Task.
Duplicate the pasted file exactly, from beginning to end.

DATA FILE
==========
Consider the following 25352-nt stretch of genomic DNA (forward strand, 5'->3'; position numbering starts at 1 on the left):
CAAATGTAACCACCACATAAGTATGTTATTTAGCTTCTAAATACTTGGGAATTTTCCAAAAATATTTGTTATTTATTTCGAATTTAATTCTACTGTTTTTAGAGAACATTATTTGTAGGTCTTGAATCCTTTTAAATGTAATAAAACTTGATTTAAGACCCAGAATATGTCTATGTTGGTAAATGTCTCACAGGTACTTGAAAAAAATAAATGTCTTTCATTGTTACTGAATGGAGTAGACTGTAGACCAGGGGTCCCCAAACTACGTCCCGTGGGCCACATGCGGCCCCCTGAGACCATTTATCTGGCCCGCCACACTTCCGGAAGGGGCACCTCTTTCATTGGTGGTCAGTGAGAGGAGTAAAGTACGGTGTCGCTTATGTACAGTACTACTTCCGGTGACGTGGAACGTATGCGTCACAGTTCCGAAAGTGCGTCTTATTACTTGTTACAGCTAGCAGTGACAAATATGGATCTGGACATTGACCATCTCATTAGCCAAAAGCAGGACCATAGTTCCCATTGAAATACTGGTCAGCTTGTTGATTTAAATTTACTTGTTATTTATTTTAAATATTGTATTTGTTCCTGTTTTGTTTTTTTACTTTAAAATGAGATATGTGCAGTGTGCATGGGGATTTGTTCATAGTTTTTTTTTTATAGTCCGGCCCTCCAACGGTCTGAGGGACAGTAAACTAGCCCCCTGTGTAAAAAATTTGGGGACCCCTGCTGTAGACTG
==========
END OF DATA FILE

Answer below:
Consider the following 25352-nt stretch of genomic DNA (forward strand, 5'->3'; position numbering starts at 1 on the left):
CAAATGTAACCACCACATAAGTATGTTATTTAGCTTCTAAATACTTGGGAATTTTCCAAAAATATTTGTTATTTATTTCGAATTTAATTCTACTGTTTTTAGAGAACATTATTTGTAGGTCTTGAATCCTTTTAAATGTAATAAAACTTGATTTAAGACCCAGAATATGTCTATGTTGGTAAATGTCTCACAGGTACTTGAAAAAAATAAATGTCTTTCATTGTTACTGAATGGAGTAGACTGTAGACCAGGGGTCCCCAAACTACGTCCCGTGGGCCACATGCGGCCCCCTGAGACCATTTATCTGGCCCGCCACACTTCCGGAAGGGGCACCTCTTTCATTGGTGGTCAGTGAGAGGAGTAAAGTACGGTGTCGCTTATGTACAGTACTACTTCCGGTGACGTGGAACGTATGCGTCACAGTTCCGAAAGTGCGTCTTATTACTTGTTACAGCTAGCAGTGACAAATATGGATCTGGACATTGACCATCTCATTAGCCAAAAGCAGGACCATAGTTCCCATTGAAATACTGGTCAGCTTGTTGATTTAAATTTACTTGTTATTTATTTTAAATATTGTATTTGTTCCTGTTTTGTTTTTTTACTTTAAAATGAGATATGTGCAGTGTGCATGGGGATTTGTTCATAGTTTTTTTTTTATAGTCCGGCCCTCCAACGGTCTGAGGGACAGTAAACTAGCCCCCTGTGTAAAAAATTTGGGGACCCCTGCTGTAGACTG